• Gallery photo

Youth 'Dating Safe' Program Teaches Skills for Healthy Relationships

Category: 
Community

Did you know that approximately 30% of youth in Canada experience dating violence at one point in their life?[1]

During preteen and teen years, young people are learning the skills they need to form positive, healthy relationships[2] and research shows that “…children who grow up in healthy family relationships develop relationship skills that form the foundation for healthy relationships through adolescence and into adulthood.”[3]

The YWCA’s dating violence prevention program, ‘Dating Safe’, aims to provide youth with the knowledge and skills necessary to develop healthy relationships that are free from violence and abuse.

Usually run in two high schools in the Metro Vancouver area, the program is now being provided to students virtually due to the COVID-19 pandemic restrictions. The curriculum has been developed in collaboration with youth, educators and experts in the field and can be a helpful resource for teens, as well as for their friends, parents and teachers. 



Over the next eight weeks, we will be sharing weekly blogs covering the eight topics of the program:

Week 1 (July 13): Healthy Relationship Skills

Research shows that teens who are socially isolated may experience worse effects of dating violence and may have more trouble leaving abusive relationships.[4]

Our blog will cover:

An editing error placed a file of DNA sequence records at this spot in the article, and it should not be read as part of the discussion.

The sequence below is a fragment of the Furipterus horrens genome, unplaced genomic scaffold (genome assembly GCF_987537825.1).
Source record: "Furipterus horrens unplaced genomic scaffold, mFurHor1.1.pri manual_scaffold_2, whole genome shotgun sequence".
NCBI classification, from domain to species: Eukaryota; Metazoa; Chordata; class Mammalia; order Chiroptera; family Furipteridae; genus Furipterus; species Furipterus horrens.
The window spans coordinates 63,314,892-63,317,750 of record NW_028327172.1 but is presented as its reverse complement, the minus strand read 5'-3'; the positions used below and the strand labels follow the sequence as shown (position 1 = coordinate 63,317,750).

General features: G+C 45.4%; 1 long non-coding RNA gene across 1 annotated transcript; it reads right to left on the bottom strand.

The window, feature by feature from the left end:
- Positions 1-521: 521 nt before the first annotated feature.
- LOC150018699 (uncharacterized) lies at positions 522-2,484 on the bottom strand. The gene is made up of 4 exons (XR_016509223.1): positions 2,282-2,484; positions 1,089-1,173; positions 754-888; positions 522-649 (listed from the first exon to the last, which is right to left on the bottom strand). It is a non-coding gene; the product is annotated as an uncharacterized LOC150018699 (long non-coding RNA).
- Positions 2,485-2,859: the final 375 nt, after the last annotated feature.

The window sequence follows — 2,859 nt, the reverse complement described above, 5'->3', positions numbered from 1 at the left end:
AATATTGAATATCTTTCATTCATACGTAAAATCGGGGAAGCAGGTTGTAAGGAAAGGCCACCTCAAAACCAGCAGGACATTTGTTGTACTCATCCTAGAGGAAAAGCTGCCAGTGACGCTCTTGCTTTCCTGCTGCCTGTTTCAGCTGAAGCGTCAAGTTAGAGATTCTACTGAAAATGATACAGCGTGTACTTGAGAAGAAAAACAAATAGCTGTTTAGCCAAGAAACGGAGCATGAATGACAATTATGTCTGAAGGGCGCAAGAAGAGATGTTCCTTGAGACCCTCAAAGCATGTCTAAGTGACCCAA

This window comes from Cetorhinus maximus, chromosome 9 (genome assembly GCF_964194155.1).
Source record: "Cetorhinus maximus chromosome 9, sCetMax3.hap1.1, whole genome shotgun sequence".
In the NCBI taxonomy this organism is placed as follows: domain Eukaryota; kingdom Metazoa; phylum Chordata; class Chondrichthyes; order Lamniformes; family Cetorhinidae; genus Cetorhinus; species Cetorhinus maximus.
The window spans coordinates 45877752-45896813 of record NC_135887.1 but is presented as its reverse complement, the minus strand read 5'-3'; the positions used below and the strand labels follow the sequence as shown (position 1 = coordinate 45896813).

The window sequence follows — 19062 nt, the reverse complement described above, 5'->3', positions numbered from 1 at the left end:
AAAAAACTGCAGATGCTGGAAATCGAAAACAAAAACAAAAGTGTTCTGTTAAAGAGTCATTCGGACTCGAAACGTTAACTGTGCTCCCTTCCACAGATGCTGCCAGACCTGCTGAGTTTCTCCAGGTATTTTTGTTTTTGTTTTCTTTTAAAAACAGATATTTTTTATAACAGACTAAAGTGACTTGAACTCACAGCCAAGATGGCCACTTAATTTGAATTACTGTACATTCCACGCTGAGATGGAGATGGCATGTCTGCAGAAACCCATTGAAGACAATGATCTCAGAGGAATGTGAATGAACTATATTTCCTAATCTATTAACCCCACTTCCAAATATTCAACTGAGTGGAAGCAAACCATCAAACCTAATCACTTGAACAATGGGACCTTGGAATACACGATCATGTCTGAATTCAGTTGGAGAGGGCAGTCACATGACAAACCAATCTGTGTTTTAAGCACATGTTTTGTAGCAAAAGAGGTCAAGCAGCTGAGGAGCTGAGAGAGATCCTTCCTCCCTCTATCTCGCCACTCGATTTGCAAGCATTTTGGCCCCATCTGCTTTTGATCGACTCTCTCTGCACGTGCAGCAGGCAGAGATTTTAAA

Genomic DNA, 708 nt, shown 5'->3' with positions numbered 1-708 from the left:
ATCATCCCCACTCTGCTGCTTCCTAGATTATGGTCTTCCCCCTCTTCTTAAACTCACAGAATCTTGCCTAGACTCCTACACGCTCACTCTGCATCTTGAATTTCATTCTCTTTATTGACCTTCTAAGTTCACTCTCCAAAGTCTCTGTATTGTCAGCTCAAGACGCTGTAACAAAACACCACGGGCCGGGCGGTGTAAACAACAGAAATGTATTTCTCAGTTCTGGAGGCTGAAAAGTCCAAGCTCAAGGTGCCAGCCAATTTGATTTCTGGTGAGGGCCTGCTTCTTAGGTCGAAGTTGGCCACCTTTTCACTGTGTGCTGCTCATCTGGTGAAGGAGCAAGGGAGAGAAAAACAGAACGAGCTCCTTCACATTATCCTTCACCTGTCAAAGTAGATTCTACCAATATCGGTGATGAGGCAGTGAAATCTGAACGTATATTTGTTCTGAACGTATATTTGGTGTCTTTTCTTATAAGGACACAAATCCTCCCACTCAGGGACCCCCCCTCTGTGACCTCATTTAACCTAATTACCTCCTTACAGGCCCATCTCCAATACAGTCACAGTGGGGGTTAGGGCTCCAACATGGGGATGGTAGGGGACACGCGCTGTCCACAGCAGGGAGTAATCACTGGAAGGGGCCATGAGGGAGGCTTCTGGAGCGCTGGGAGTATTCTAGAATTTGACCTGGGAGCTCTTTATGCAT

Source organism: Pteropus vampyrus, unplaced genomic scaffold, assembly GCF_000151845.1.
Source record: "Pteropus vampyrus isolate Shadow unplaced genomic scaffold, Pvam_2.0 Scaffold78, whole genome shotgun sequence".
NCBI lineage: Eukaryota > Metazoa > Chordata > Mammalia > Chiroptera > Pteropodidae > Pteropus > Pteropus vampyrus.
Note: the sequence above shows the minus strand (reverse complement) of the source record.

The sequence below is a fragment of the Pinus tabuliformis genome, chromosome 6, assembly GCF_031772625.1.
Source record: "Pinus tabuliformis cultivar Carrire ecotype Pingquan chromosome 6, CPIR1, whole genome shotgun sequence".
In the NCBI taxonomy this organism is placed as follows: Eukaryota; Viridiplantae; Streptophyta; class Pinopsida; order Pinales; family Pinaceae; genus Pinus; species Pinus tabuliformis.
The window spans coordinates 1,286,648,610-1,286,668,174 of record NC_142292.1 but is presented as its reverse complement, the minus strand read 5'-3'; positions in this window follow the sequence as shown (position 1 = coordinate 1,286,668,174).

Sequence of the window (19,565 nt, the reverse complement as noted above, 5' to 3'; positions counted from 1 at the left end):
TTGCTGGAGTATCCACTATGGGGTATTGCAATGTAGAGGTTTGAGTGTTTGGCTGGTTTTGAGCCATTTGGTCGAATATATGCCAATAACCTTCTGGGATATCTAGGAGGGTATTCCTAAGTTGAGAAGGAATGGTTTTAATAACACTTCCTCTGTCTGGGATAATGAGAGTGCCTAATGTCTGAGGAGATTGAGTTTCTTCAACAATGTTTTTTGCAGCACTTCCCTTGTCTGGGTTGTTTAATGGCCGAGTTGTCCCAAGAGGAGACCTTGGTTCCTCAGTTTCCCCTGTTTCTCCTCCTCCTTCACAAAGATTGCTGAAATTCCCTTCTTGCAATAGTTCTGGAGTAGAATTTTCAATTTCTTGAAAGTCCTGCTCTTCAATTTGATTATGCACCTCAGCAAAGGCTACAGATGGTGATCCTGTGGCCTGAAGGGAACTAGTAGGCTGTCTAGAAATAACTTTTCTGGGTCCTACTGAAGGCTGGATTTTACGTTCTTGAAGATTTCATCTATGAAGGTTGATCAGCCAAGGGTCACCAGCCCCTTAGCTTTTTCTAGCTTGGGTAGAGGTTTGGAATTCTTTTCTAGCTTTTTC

• What healthy/unhealthy relationship look like
  • Importance of developing healthy relationships and the impact on our mental health

Week 2 (July 20): Gender Stereotypes

“Wrongful gender stereotyping is a frequent cause of discrimination against women and a contributing factor in violations of a vast array of rights such as the right to health, adequate standard of living, education, marriage and family relations, work, freedom of expression, freedom of movement, political participation and representation, effective remedy, and freedom from gender-based violence.[5]

Our blog will cover:

  • How gender stereotypes affect dating relationships

Week 3 (July 27): Communication Skills

“In a healthy relationship, communication is key. When you communicate effectively, you understand your partner better and make your relationship stronger. When you can resolve conflicts successfully, you are developing a healthy, mature relationship.”[6]

Our blog will cover:

  • Importance of assertive communication and conflict resolution
  • Building emotional intelligence

Week 4 (August 3): Building Consent Culture

The most common types of unwanted sexual behavior experienced by women in public were unwanted sexual attention (25%), unwanted physical contact (17%), and unwanted comments about their sex or gender (12%). These were also the three most common types of behavior experienced by men, though at a considerably lower rate (each 6%).[7]

Our blog will cover:

  • Explaining consent and how to build consent culture in our communities

Week 5 (August 10): Social Media and Dating

According to the United Nations, 75% of women have experienced cyber violence online.[8]  LGBTQ2S youth experience cyber-violence three times as much as non- LGBTQ2S youth.[9]